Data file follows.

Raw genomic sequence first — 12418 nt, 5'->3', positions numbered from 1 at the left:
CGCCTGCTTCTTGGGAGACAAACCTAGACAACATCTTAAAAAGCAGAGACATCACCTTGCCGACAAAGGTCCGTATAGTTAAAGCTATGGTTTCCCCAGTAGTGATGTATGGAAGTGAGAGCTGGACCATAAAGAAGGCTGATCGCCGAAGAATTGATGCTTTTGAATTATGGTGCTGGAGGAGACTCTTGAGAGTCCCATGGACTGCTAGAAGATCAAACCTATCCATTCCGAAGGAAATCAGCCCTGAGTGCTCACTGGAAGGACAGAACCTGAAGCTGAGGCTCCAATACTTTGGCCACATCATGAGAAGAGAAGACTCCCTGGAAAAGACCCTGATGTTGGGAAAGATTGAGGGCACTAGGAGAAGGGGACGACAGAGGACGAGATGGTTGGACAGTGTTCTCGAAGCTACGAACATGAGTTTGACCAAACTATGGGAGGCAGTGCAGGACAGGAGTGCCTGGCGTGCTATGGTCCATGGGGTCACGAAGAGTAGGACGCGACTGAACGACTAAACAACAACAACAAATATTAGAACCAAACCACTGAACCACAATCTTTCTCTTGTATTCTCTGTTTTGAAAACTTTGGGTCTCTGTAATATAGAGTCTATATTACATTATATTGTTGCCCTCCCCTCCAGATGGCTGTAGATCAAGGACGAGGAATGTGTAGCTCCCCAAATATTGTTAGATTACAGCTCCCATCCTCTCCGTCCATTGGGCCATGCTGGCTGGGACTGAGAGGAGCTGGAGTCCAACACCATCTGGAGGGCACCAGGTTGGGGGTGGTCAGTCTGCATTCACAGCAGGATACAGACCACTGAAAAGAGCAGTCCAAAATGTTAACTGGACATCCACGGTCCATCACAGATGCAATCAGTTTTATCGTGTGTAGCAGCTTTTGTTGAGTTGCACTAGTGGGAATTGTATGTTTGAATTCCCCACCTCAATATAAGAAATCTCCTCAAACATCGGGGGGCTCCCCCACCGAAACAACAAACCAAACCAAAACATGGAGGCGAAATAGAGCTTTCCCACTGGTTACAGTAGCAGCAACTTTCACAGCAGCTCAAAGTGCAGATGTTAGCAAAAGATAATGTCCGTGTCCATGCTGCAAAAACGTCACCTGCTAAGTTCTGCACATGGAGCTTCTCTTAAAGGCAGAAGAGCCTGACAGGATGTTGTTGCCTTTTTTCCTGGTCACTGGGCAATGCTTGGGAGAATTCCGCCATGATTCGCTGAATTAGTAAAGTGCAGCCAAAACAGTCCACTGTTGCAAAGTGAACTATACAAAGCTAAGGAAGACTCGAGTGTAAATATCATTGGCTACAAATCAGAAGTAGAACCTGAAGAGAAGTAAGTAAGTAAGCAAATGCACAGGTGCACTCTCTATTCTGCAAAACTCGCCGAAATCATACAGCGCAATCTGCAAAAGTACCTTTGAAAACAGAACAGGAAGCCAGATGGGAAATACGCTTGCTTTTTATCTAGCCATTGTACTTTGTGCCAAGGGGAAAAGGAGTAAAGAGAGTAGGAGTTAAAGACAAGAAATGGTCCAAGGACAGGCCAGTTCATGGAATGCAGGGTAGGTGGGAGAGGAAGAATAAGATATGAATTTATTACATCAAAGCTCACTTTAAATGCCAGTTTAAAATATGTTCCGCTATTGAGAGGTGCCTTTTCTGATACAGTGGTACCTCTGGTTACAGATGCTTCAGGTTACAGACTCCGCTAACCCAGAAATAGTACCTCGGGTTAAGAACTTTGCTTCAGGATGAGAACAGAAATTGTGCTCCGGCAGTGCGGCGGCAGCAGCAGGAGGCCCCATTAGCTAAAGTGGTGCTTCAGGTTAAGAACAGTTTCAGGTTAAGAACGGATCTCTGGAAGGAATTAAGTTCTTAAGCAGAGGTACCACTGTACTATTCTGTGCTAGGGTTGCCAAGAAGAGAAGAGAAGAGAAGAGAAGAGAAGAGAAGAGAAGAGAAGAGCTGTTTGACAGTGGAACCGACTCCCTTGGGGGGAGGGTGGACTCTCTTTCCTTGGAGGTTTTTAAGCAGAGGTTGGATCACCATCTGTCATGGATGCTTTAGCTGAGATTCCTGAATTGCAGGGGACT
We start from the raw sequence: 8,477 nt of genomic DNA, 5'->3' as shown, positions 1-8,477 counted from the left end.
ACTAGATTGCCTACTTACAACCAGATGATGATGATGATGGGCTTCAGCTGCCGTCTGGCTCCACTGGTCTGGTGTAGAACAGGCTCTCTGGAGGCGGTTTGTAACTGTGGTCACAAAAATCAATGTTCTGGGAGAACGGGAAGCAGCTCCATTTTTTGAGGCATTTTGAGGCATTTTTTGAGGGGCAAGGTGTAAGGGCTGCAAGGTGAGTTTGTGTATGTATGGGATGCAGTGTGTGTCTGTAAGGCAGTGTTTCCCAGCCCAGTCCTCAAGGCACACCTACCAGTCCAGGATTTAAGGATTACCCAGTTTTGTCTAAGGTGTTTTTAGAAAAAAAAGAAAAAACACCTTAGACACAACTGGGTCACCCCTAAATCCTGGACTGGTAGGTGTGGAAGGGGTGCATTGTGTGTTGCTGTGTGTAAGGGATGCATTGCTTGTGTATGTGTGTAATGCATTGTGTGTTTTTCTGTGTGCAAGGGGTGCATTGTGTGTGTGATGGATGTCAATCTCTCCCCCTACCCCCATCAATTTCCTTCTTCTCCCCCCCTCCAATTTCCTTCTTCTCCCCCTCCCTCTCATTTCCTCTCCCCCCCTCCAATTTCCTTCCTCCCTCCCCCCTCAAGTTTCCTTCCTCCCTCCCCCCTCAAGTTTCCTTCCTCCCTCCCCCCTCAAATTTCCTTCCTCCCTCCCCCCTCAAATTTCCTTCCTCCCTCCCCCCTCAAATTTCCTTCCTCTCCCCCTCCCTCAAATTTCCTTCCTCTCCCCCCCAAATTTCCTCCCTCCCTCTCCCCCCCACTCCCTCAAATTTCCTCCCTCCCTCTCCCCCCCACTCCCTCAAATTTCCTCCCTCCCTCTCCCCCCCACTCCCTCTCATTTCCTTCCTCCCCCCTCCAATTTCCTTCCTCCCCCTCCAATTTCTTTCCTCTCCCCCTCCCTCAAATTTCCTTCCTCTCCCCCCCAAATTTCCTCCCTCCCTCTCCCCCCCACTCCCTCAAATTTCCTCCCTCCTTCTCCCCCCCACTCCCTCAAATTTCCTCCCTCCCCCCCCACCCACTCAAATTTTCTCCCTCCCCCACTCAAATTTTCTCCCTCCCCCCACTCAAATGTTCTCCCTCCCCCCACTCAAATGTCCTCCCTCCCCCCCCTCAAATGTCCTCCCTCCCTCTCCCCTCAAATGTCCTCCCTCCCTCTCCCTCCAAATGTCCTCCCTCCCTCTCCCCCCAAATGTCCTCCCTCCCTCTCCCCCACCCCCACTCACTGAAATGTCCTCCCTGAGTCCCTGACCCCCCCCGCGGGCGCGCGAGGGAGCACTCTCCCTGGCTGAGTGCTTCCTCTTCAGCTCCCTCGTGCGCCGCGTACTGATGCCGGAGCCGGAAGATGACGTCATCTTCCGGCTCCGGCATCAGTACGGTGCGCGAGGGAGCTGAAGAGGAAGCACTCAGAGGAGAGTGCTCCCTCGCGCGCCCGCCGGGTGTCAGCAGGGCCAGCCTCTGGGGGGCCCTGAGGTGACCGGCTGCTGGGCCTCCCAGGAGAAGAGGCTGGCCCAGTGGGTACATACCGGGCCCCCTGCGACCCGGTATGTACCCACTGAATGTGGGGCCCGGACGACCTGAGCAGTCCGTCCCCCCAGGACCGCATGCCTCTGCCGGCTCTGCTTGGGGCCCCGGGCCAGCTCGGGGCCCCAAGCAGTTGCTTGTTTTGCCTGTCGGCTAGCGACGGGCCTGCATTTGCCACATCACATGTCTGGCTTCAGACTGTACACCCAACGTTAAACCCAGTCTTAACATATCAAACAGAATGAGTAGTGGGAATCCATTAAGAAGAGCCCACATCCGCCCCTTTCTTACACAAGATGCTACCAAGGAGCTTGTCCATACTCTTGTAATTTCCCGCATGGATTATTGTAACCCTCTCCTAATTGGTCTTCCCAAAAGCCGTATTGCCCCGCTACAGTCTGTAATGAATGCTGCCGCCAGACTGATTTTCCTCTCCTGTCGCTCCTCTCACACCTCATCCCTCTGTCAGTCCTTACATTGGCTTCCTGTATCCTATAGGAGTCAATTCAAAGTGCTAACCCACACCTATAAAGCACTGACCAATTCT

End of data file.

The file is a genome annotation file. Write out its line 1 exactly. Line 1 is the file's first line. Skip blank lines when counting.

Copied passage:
Raw genomic sequence first — 12418 nt, 5'->3', positions numbered from 1 at the left: